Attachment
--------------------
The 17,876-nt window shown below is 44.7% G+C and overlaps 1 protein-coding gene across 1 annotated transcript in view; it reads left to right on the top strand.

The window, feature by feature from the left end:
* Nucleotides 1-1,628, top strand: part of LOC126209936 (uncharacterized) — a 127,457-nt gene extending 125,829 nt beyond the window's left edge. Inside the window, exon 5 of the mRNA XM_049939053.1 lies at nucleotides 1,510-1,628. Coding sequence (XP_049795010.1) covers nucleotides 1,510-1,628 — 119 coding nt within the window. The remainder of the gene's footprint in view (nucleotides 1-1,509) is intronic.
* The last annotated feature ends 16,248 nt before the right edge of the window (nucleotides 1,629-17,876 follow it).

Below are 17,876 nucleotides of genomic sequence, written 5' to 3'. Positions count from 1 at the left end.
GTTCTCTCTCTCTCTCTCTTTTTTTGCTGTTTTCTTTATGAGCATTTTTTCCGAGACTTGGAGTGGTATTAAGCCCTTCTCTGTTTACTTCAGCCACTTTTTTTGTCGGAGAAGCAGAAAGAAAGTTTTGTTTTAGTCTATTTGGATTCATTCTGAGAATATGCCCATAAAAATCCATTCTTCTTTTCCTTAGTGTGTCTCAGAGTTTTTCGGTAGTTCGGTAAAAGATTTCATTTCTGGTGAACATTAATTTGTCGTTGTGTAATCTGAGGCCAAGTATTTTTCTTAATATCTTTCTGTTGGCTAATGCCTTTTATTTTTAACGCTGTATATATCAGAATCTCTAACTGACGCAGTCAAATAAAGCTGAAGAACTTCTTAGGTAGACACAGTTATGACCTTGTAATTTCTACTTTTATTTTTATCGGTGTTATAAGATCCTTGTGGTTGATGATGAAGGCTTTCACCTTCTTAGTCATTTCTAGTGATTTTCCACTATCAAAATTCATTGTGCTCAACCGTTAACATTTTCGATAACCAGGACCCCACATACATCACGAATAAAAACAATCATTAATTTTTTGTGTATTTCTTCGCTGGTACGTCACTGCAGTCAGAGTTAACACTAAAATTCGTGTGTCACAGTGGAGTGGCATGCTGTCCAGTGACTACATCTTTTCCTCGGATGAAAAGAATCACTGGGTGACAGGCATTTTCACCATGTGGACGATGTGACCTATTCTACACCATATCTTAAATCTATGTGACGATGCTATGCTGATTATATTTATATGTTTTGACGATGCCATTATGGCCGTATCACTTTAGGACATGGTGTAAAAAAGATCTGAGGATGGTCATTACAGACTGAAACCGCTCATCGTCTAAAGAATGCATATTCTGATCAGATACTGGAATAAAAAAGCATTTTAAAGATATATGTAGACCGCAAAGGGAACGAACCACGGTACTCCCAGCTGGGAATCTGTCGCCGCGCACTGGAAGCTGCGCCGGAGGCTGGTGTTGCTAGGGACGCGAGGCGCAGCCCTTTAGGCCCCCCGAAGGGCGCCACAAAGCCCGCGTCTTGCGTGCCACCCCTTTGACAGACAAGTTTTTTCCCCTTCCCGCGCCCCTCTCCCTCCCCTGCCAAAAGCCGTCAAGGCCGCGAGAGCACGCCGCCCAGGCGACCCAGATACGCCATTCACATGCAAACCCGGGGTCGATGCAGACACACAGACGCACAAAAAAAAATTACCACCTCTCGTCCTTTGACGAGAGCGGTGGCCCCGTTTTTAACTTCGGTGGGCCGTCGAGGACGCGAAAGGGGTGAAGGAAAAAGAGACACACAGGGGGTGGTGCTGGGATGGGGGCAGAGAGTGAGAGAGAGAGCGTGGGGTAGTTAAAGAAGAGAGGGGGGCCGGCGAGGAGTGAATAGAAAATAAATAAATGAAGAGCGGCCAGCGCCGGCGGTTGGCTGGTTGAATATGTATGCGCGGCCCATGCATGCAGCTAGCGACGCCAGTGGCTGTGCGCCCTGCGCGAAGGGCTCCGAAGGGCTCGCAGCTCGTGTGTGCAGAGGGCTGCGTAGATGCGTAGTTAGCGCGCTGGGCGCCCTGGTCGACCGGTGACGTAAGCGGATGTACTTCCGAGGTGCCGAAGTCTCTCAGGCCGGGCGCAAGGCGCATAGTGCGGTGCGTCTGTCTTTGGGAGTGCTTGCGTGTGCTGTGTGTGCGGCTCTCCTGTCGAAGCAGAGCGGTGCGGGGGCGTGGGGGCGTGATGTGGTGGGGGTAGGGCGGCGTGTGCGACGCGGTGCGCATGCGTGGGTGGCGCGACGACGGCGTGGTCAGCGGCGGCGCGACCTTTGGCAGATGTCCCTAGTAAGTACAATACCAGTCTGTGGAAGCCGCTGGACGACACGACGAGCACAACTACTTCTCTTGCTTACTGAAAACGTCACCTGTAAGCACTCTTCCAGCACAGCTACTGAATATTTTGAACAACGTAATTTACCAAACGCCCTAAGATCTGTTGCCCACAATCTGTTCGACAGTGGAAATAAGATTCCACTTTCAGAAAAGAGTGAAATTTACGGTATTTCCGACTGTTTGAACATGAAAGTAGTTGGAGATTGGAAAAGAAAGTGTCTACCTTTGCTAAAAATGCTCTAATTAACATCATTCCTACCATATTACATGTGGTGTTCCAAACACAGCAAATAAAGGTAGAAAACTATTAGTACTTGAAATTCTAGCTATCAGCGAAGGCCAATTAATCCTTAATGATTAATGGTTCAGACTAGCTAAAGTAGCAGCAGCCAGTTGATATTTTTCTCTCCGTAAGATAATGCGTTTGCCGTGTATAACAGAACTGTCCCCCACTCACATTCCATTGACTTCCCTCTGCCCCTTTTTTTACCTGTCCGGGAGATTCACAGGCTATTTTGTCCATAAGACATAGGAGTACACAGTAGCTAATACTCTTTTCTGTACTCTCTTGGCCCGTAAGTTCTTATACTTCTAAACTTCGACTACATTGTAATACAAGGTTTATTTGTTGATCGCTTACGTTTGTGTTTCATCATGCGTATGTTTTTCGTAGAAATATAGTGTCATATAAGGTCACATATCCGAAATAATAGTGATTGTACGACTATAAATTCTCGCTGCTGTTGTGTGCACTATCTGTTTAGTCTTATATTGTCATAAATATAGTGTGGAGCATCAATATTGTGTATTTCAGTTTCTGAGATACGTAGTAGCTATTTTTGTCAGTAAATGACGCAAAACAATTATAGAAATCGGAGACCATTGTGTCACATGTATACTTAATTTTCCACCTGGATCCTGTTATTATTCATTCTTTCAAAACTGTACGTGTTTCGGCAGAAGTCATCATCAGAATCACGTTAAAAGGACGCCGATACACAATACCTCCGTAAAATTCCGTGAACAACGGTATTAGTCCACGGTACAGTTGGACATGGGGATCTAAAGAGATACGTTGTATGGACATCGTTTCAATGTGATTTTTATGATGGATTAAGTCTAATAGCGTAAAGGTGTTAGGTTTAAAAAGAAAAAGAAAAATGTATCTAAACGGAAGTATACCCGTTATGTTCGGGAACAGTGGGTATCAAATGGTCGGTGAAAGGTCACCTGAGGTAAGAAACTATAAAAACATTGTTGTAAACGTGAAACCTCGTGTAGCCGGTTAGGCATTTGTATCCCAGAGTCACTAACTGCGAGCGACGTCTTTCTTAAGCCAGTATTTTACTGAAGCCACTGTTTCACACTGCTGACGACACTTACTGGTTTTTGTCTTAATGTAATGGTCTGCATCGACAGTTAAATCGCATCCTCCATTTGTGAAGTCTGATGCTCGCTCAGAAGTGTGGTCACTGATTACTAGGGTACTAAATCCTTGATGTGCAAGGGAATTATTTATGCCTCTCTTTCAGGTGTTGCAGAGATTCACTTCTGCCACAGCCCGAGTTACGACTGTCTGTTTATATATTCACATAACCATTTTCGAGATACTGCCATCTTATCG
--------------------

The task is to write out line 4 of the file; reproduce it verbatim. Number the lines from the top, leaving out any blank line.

* The last annotated feature ends 16,248 nt before the right edge of the window (nucleotides 1,629-17,876 follow it).